A fascinating publication from the University of Nottingham describes a non-invasive method that may reduce tics. The idea is that rhythmic input to a brain region can entrain that region to fire in synchrony with the input, and some rhythmic firing patterns seem to inhibit movement. The stimulation was delivered by generating a small electrical current at a frequency of 10-12 Hz to the skin over a nerve in the wrist (the median nerve). The electrical current is dialed down to just barely enough to make the thumb twitch.
The authors tested this new idea in two ways. First, they showed that brain activity in an area of the brain corresponding to sensation and movement could be synchronized with the electrical pulses at the wrist. The same number of randomly timed, non-rhythmic pulses did not produce the same effect.
Second, 19 volunteers with TS engaged in a 4-minute-long study in which 2 of the minutes included median nerve stimulation (MNS) and 2 minutes did not. The order of stimulation vs. no stimulation varied across participants. Six of the 19 people found the stimulation uncomfortable. The participants were video recorded during the 4 minutes, and a tic doctor who didn’t know when the stimulation was on or off counted tics and rated their severity for each of the 4 minutes. Different people had different results, but on average, tic frequency and severity decreased (by about 30%; see Figure 5 in the reference below). A few participants reported dramatic benefit during stimulation (see video S1). Their experience, of course, has generated substantial interest from the public.
This experiment is very clever, and provides a possible new treatment. However, important questions remain. Can the improvement be made to last more than a few minutes? How many people improve with MNS? Can we predict who will benefit and who won’t? Does the stimulation have to be rhythmic to produce clinical benefit? Can the stimulation be provided, say, for 5 seconds every minute, or does it need to be continuous? We need to know some of these answers before we know how useful MNS may be in real life.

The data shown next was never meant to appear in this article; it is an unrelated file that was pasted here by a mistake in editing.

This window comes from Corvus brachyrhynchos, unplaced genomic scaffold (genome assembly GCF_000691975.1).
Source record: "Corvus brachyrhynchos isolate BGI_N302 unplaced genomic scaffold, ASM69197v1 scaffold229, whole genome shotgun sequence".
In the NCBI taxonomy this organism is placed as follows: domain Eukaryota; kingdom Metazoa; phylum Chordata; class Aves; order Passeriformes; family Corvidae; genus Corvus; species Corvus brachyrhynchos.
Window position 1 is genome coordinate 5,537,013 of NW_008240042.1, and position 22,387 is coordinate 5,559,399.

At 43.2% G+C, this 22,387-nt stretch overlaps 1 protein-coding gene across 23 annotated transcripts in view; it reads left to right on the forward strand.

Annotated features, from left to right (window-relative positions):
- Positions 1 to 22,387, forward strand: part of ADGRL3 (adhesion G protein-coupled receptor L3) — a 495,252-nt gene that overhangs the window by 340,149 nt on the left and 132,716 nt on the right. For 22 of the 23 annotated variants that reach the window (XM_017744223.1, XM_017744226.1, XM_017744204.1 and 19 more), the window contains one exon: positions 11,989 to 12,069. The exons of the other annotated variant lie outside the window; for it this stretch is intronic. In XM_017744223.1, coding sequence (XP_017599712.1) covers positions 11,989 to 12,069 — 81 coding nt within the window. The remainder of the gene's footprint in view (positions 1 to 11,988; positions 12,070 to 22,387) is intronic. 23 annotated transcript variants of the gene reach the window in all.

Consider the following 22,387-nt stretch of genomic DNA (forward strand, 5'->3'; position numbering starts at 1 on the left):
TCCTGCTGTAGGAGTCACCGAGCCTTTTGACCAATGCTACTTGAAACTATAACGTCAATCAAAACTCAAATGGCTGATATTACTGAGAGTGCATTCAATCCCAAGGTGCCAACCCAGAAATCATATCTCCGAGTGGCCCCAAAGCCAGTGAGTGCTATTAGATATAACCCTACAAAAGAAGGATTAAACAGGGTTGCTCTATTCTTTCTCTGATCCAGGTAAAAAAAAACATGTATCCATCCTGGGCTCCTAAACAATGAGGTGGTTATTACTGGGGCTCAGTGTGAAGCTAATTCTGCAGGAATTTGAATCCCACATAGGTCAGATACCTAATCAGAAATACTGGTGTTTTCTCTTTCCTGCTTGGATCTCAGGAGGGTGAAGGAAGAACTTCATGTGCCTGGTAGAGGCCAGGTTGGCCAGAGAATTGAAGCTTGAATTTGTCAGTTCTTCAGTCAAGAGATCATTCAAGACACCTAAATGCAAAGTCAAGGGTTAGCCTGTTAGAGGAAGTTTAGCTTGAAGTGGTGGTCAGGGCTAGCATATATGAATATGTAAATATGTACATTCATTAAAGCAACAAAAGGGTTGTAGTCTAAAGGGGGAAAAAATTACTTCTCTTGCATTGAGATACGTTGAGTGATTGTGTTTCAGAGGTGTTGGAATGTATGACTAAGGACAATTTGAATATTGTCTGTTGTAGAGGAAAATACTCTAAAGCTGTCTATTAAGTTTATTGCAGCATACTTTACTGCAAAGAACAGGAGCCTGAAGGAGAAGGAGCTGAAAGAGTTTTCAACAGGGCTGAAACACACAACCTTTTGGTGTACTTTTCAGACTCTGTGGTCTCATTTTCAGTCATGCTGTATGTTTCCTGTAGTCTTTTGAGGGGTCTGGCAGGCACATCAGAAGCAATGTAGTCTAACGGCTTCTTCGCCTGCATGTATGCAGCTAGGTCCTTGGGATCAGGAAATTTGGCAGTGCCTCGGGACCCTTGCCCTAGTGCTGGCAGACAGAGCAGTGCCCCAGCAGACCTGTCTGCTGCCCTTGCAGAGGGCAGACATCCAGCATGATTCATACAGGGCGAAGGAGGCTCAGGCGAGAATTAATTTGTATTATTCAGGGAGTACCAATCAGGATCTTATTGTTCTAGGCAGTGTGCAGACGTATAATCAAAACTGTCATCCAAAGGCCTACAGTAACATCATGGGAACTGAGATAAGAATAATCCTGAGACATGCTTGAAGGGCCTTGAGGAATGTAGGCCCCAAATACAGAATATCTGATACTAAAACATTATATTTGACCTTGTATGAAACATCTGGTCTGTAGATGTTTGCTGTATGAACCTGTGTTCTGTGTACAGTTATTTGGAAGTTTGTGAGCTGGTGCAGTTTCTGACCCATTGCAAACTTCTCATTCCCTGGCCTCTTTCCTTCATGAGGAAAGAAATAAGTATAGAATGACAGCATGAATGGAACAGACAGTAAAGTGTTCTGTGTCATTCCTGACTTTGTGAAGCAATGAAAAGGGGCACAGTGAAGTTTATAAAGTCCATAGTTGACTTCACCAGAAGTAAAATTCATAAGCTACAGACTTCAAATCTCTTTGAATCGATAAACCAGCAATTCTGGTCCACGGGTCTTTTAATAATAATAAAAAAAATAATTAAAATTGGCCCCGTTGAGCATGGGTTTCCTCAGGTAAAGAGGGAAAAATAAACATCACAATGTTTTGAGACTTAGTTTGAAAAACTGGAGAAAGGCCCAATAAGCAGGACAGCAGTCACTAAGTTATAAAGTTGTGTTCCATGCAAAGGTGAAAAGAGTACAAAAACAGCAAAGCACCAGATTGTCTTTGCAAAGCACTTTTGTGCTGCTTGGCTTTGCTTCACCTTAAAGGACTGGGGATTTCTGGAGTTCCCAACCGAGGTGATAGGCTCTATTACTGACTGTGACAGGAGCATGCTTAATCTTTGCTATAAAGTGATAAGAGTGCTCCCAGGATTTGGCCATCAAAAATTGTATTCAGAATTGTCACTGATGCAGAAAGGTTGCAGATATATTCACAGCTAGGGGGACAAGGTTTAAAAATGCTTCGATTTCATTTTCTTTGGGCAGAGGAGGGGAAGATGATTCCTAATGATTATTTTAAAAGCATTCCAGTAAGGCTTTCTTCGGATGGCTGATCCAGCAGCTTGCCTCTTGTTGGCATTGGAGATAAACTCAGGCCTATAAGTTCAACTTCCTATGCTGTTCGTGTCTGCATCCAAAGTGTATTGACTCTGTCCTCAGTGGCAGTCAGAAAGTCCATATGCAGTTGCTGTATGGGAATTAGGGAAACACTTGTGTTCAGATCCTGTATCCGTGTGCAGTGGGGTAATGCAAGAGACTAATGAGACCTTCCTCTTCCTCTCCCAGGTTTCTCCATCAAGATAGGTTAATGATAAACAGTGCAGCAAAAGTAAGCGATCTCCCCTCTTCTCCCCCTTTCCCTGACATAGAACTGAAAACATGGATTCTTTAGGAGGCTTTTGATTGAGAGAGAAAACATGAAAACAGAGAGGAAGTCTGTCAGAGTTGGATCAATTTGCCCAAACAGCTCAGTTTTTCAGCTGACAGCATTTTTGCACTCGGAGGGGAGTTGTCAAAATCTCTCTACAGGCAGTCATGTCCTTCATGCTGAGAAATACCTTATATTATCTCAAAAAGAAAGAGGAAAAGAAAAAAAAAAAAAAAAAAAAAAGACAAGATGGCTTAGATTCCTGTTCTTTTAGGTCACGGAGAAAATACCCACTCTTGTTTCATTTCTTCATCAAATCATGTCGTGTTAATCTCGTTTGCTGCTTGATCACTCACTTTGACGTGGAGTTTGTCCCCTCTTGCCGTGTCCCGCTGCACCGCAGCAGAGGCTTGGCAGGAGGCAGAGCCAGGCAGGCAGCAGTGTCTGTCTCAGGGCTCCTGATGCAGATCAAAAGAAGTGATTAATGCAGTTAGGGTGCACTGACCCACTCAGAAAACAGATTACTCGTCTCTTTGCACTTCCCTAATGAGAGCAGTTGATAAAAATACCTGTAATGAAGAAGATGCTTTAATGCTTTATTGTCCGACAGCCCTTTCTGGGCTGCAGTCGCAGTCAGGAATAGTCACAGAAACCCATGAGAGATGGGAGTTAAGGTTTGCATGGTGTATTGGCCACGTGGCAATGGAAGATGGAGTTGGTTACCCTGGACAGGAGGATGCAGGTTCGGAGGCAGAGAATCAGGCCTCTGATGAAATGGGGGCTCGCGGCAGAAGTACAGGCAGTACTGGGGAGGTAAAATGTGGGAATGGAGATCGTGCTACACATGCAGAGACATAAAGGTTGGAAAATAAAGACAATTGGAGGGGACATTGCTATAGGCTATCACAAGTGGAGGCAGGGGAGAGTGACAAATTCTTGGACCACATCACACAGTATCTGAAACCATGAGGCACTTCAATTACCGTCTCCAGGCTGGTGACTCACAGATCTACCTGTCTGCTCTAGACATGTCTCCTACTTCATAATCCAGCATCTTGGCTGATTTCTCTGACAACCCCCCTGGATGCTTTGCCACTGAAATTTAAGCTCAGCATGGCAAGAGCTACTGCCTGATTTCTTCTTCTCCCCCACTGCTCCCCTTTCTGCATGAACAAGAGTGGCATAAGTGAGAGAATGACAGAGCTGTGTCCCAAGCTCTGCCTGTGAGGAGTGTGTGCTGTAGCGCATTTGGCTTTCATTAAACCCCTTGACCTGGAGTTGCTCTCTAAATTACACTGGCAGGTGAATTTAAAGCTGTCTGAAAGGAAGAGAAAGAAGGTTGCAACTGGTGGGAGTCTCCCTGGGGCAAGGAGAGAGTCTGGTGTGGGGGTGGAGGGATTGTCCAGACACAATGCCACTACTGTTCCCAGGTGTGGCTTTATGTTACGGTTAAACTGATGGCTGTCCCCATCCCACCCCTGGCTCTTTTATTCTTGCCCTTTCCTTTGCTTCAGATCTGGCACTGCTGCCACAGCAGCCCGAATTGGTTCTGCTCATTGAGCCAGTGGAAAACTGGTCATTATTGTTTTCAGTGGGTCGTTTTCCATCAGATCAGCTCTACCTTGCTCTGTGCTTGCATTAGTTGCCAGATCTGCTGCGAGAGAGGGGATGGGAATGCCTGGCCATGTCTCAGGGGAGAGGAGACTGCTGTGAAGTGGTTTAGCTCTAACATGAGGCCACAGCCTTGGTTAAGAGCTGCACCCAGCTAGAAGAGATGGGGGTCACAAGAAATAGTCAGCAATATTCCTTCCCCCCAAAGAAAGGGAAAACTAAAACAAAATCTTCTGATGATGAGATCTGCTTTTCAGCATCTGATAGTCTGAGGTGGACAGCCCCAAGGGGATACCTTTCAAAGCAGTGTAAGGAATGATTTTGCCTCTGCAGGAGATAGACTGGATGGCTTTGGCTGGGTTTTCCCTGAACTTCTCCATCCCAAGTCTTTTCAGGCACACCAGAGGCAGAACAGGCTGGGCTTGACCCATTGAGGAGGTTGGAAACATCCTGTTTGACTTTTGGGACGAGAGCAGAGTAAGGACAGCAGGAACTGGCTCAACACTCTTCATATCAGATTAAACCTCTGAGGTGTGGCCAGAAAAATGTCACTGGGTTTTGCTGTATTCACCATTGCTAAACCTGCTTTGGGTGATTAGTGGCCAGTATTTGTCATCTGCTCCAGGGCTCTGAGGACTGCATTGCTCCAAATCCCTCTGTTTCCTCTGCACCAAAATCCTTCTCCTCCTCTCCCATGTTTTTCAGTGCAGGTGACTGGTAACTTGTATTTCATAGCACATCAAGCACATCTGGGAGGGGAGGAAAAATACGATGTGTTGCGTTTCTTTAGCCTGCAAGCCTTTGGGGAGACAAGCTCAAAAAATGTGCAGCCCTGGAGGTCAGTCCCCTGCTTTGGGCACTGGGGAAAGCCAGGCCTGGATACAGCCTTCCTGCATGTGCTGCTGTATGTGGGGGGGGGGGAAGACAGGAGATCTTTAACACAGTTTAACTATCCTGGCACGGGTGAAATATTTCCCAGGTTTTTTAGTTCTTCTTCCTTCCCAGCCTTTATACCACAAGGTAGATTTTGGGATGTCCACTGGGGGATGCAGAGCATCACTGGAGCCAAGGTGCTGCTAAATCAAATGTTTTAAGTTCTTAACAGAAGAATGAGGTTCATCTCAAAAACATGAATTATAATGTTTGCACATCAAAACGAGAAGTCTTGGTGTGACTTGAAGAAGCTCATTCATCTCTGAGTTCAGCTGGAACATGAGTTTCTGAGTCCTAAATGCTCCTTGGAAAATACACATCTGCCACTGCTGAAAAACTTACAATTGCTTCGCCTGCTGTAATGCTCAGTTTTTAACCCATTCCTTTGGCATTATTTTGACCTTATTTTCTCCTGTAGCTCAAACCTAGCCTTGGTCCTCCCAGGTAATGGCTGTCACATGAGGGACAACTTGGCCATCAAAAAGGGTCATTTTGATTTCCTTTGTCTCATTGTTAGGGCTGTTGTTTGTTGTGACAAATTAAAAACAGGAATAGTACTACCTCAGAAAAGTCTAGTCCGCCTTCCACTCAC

I have talked with the researchers from Nottingham, who are continuing with this line of research, and we plan to enroll some patients here. However, our research has been on hold since the start of the COVID-19 restrictions, we need to get ethics approvals, and we want to plan carefully so that we do the research right.
As soon as we are ready to enroll volunteers, we will post an addendum here with further information on testing MNS here at Washington University. In the meantime, it’s worth remembering that several effective treatments for tics are already available, and we are also testing new medications and behavior therapies.
Morera Maiquez B et al.: Entraining Movement-Related Brain Oscillations to Suppress Tics in Tourette Syndrome. Current Biology 2020; DOI 10.1016/j.cub.2020.04.044.